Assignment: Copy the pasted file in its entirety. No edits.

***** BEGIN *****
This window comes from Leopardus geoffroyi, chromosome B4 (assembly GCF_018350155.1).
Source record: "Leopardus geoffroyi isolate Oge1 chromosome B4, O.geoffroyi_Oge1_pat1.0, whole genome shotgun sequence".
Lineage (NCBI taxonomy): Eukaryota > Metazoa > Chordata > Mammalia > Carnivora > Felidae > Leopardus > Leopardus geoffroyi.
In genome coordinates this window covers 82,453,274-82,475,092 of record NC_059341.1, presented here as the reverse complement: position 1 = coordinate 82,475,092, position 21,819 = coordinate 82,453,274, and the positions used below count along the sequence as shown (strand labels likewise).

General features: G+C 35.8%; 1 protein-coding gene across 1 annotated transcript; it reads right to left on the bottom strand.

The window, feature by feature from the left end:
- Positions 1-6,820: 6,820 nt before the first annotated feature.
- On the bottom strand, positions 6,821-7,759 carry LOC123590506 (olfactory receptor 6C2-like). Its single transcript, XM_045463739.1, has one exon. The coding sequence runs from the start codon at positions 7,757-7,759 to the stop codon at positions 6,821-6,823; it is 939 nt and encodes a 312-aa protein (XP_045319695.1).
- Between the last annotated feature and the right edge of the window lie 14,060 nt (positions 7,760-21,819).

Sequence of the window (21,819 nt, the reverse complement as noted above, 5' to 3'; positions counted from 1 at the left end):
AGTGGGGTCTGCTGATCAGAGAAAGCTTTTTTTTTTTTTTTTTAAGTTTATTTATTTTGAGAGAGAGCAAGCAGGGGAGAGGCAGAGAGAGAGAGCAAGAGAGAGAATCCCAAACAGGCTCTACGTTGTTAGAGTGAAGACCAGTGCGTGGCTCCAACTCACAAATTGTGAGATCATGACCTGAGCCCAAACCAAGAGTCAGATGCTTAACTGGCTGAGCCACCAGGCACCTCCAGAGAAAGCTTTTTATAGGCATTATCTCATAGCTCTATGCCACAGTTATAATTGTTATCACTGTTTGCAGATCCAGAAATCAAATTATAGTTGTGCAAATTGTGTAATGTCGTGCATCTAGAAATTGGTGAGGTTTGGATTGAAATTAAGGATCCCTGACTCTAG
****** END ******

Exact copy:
This window comes from Leopardus geoffroyi, chromosome B4 (assembly GCF_018350155.1).
Source record: "Leopardus geoffroyi isolate Oge1 chromosome B4, O.geoffroyi_Oge1_pat1.0, whole genome shotgun sequence".
Lineage (NCBI taxonomy): Eukaryota > Metazoa > Chordata > Mammalia > Carnivora > Felidae > Leopardus > Leopardus geoffroyi.
In genome coordinates this window covers 82,453,274-82,475,092 of record NC_059341.1, presented here as the reverse complement: position 1 = coordinate 82,475,092, position 21,819 = coordinate 82,453,274, and the positions used below count along the sequence as shown (strand labels likewise).

General features: G+C 35.8%; 1 protein-coding gene across 1 annotated transcript; it reads right to left on the bottom strand.

The window, feature by feature from the left end:
- Positions 1-6,820: 6,820 nt before the first annotated feature.
- On the bottom strand, positions 6,821-7,759 carry LOC123590506 (olfactory receptor 6C2-like). Its single transcript, XM_045463739.1, has one exon. The coding sequence runs from the start codon at positions 7,757-7,759 to the stop codon at positions 6,821-6,823; it is 939 nt and encodes a 312-aa protein (XP_045319695.1).
- Between the last annotated feature and the right edge of the window lie 14,060 nt (positions 7,760-21,819).

Sequence of the window (21,819 nt, the reverse complement as noted above, 5' to 3'; positions counted from 1 at the left end):
AGTGGGGTCTGCTGATCAGAGAAAGCTTTTTTTTTTTTTTTTTAAGTTTATTTATTTTGAGAGAGAGCAAGCAGGGGAGAGGCAGAGAGAGAGAGCAAGAGAGAGAATCCCAAACAGGCTCTACGTTGTTAGAGTGAAGACCAGTGCGTGGCTCCAACTCACAAATTGTGAGATCATGACCTGAGCCCAAACCAAGAGTCAGATGCTTAACTGGCTGAGCCACCAGGCACCTCCAGAGAAAGCTTTTTATAGGCATTATCTCATAGCTCTATGCCACAGTTATAATTGTTATCACTGTTTGCAGATCCAGAAATCAAATTATAGTTGTGCAAATTGTGTAATGTCGTGCATCTAGAAATTGGTGAGGTTTGGATTGAAATTAAGGATCCCTGACTCTAG